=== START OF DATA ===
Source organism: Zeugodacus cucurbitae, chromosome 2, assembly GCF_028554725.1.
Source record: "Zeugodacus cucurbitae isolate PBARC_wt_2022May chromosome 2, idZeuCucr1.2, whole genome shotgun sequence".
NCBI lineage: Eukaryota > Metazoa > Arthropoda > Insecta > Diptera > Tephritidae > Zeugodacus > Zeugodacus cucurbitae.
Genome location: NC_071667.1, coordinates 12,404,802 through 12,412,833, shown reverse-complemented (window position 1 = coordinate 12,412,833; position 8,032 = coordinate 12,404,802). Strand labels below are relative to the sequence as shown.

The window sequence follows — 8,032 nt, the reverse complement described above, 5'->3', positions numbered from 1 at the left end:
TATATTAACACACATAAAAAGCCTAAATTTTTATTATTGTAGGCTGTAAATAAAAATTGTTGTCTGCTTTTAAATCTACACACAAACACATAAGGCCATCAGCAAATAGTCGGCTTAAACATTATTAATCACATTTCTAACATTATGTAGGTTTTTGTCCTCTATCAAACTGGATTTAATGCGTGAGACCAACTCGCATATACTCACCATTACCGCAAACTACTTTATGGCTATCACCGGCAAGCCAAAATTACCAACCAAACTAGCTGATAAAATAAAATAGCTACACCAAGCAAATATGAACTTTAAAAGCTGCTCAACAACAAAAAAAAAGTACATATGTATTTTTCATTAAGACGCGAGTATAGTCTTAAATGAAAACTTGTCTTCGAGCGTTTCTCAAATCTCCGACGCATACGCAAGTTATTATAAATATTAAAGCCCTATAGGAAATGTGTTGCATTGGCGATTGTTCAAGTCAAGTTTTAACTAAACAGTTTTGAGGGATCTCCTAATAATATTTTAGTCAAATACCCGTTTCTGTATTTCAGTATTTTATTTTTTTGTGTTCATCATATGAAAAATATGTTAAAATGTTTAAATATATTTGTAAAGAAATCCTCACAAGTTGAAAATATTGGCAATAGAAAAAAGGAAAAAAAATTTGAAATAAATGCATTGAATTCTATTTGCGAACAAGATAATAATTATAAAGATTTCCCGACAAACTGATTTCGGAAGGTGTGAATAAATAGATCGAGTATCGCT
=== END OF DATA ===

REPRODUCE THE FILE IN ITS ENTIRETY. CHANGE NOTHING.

Source organism: Zeugodacus cucurbitae, chromosome 2, assembly GCF_028554725.1.
Source record: "Zeugodacus cucurbitae isolate PBARC_wt_2022May chromosome 2, idZeuCucr1.2, whole genome shotgun sequence".
NCBI lineage: Eukaryota > Metazoa > Arthropoda > Insecta > Diptera > Tephritidae > Zeugodacus > Zeugodacus cucurbitae.
Genome location: NC_071667.1, coordinates 12,404,802 through 12,412,833, shown reverse-complemented (window position 1 = coordinate 12,412,833; position 8,032 = coordinate 12,404,802). Strand labels below are relative to the sequence as shown.

The window sequence follows — 8,032 nt, the reverse complement described above, 5'->3', positions numbered from 1 at the left end:
TATATTAACACACATAAAAAGCCTAAATTTTTATTATTGTAGGCTGTAAATAAAAATTGTTGTCTGCTTTTAAATCTACACACAAACACATAAGGCCATCAGCAAATAGTCGGCTTAAACATTATTAATCACATTTCTAACATTATGTAGGTTTTTGTCCTCTATCAAACTGGATTTAATGCGTGAGACCAACTCGCATATACTCACCATTACCGCAAACTACTTTATGGCTATCACCGGCAAGCCAAAATTACCAACCAAACTAGCTGATAAAATAAAATAGCTACACCAAGCAAATATGAACTTTAAAAGCTGCTCAACAACAAAAAAAAAGTACATATGTATTTTTCATTAAGACGCGAGTATAGTCTTAAATGAAAACTTGTCTTCGAGCGTTTCTCAAATCTCCGACGCATACGCAAGTTATTATAAATATTAAAGCCCTATAGGAAATGTGTTGCATTGGCGATTGTTCAAGTCAAGTTTTAACTAAACAGTTTTGAGGGATCTCCTAATAATATTTTAGTCAAATACCCGTTTCTGTATTTCAGTATTTTATTTTTTTGTGTTCATCATATGAAAAATATGTTAAAATGTTTAAATATATTTGTAAAGAAATCCTCACAAGTTGAAAATATTGGCAATAGAAAAAAGGAAAAAAAATTTGAAATAAATGCATTGAATTCTATTTGCGAACAAGATAATAATTATAAAGATTTCCCGACAAACTGATTTCGGAAGGTGTGAATAAATAGATCGAGTATCGCT